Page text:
It was three in the morning when Bob K. woke from a strange dream. He left the bedroom to lie on the couch when something didn’t feel quite right.

“I had no strength in my left side, my face was drooping, and I was slurring my words,” he shares.

Fortunately, Bob’s son recognized these symptoms of stroke and called 9-1-1 where he was taken by ambulance to the closest hospital.

After his release from the hospital and 25 days in rehabilitation, Bob was referred by his Primary Care Physician to Dr. Scott Berman, Vascular Surgeon. It was discovered that his carotid artery, the vessel that brings blood to your brain, face and neck, was nearly 80 percent blocked.

Blocked carotid arteries are a significant cause of stroke.  The blockages usually occur from atherosclerosis which is caused by many factors including smoking, elevated cholesterol, high blood pressure, diabetes and genetics.  If the blocked carotid artery is not corrected, the chance of having another stroke is likely.

Dr. Berman treated him by inserting a stent to open the blocked carotid artery using the minimally invasive transcarotid artery revascularization (TCAR) procedure.

This manner of stent insertion to open blocked carotid arteries is done through a small incision just above the collar bone and has been shown to be very safe and effective.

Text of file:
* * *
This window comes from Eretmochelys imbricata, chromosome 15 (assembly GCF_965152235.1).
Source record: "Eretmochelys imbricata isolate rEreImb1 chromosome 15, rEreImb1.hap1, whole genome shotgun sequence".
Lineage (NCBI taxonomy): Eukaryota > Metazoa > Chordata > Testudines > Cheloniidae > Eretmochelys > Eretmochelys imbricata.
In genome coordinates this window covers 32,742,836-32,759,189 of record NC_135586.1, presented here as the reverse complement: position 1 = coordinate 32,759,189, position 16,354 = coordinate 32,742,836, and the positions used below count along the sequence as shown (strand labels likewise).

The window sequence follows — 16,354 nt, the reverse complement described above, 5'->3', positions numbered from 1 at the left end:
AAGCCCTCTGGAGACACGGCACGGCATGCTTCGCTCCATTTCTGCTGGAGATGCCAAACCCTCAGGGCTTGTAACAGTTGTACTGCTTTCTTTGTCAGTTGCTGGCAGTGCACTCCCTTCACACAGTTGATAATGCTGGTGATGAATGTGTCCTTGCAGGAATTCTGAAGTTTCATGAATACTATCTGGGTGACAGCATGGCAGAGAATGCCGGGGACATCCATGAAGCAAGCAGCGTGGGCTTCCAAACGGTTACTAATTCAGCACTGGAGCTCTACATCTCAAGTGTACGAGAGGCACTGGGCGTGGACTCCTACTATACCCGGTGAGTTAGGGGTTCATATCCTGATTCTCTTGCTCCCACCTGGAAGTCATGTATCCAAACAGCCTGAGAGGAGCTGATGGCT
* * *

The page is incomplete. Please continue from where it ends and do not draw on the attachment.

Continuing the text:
“The main reason to fix a blocked carotid artery is to minimize the chance of the patient having a stroke.  This can be accomplished with either surgery to clean out the plaque or placement of a stent.  Both procedures can be done with very low risk of major complications and reduces the risk of another stroke,” says Dr. Berman.

Once an avid golfer and gym-goer, Bob is adapting to a body that moves at a slower pace after his stroke. But now, with improved blood flow, he actively participates in his physical therapy exercises and is working towards the goal of becoming fully independent once again.

Bob recommends that people remain aware of their risk factors for stroke.

Since his surgery, he has committed to lifestyle modifications recommended by his doctors and has lost more than 25 pounds. He no longer drinks or smokes. He urges others to be mindful of changes in their bodies and to ask questions with their medical providers.

 

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